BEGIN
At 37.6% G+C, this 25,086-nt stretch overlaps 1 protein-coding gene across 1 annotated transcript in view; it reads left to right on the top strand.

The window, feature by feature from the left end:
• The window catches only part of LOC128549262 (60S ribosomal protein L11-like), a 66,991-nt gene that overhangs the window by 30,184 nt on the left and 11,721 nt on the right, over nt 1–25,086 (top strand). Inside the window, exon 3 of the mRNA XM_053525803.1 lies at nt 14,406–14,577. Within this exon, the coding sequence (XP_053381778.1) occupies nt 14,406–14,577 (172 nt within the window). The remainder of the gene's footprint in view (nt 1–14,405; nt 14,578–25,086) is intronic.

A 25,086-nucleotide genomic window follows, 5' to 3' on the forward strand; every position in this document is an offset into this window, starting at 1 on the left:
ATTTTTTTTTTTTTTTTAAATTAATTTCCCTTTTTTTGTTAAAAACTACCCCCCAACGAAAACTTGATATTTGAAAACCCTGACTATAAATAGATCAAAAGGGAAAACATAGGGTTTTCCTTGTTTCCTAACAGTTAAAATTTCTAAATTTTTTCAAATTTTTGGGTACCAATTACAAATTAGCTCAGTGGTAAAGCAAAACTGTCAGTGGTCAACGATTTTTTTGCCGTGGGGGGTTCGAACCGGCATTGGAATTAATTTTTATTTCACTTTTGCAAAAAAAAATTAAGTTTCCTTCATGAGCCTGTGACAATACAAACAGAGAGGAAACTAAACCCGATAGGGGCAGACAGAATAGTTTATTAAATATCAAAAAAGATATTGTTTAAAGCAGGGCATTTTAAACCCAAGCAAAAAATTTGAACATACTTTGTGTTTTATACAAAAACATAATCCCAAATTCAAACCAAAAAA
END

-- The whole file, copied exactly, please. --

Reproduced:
At 37.6% G+C, this 25,086-nt stretch overlaps 1 protein-coding gene across 1 annotated transcript in view; it reads left to right on the top strand.

The window, feature by feature from the left end:
• The window catches only part of LOC128549262 (60S ribosomal protein L11-like), a 66,991-nt gene that overhangs the window by 30,184 nt on the left and 11,721 nt on the right, over nt 1–25,086 (top strand). Inside the window, exon 3 of the mRNA XM_053525803.1 lies at nt 14,406–14,577. Within this exon, the coding sequence (XP_053381778.1) occupies nt 14,406–14,577 (172 nt within the window). The remainder of the gene's footprint in view (nt 1–14,405; nt 14,578–25,086) is intronic.

A 25,086-nucleotide genomic window follows, 5' to 3' on the forward strand; every position in this document is an offset into this window, starting at 1 on the left:
ATTTTTTTTTTTTTTTTAAATTAATTTCCCTTTTTTTGTTAAAAACTACCCCCCAACGAAAACTTGATATTTGAAAACCCTGACTATAAATAGATCAAAAGGGAAAACATAGGGTTTTCCTTGTTTCCTAACAGTTAAAATTTCTAAATTTTTTCAAATTTTTGGGTACCAATTACAAATTAGCTCAGTGGTAAAGCAAAACTGTCAGTGGTCAACGATTTTTTTGCCGTGGGGGGTTCGAACCGGCATTGGAATTAATTTTTATTTCACTTTTGCAAAAAAAAATTAAGTTTCCTTCATGAGCCTGTGACAATACAAACAGAGAGGAAACTAAACCCGATAGGGGCAGACAGAATAGTTTATTAAATATCAAAAAAGATATTGTTTAAAGCAGGGCATTTTAAACCCAAGCAAAAAATTTGAACATACTTTGTGTTTTATACAAAAACATAATCCCAAATTCAAACCAAAAAA